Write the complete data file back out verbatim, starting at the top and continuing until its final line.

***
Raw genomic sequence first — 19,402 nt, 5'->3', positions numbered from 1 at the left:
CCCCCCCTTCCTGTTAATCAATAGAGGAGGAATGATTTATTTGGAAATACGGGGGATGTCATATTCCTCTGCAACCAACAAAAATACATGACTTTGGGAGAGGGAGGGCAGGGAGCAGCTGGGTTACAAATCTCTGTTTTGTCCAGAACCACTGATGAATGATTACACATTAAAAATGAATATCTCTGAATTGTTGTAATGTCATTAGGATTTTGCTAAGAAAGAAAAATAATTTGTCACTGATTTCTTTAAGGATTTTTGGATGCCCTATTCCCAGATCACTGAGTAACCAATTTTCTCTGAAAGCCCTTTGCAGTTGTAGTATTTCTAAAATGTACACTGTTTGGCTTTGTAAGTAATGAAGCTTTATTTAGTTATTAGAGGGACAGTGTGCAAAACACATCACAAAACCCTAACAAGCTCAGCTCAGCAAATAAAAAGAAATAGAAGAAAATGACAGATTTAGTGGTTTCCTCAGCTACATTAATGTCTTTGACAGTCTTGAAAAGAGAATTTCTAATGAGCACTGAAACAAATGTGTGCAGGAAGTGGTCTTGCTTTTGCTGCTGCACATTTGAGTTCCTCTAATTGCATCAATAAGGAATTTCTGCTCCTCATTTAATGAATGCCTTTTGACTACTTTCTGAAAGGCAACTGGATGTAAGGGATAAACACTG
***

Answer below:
Raw genomic sequence first — 19,402 nt, 5'->3', positions numbered from 1 at the left:
CCCCCCCTTCCTGTTAATCAATAGAGGAGGAATGATTTATTTGGAAATACGGGGGATGTCATATTCCTCTGCAACCAACAAAAATACATGACTTTGGGAGAGGGAGGGCAGGGAGCAGCTGGGTTACAAATCTCTGTTTTGTCCAGAACCACTGATGAATGATTACACATTAAAAATGAATATCTCTGAATTGTTGTAATGTCATTAGGATTTTGCTAAGAAAGAAAAATAATTTGTCACTGATTTCTTTAAGGATTTTTGGATGCCCTATTCCCAGATCACTGAGTAACCAATTTTCTCTGAAAGCCCTTTGCAGTTGTAGTATTTCTAAAATGTACACTGTTTGGCTTTGTAAGTAATGAAGCTTTATTTAGTTATTAGAGGGACAGTGTGCAAAACACATCACAAAACCCTAACAAGCTCAGCTCAGCAAATAAAAAGAAATAGAAGAAAATGACAGATTTAGTGGTTTCCTCAGCTACATTAATGTCTTTGACAGTCTTGAAAAGAGAATTTCTAATGAGCACTGAAACAAATGTGTGCAGGAAGTGGTCTTGCTTTTGCTGCTGCACATTTGAGTTCCTCTAATTGCATCAATAAGGAATTTCTGCTCCTCATTTAATGAATGCCTTTTGACTACTTTCTGAAAGGCAACTGGATGTAAGGGATAAACACTG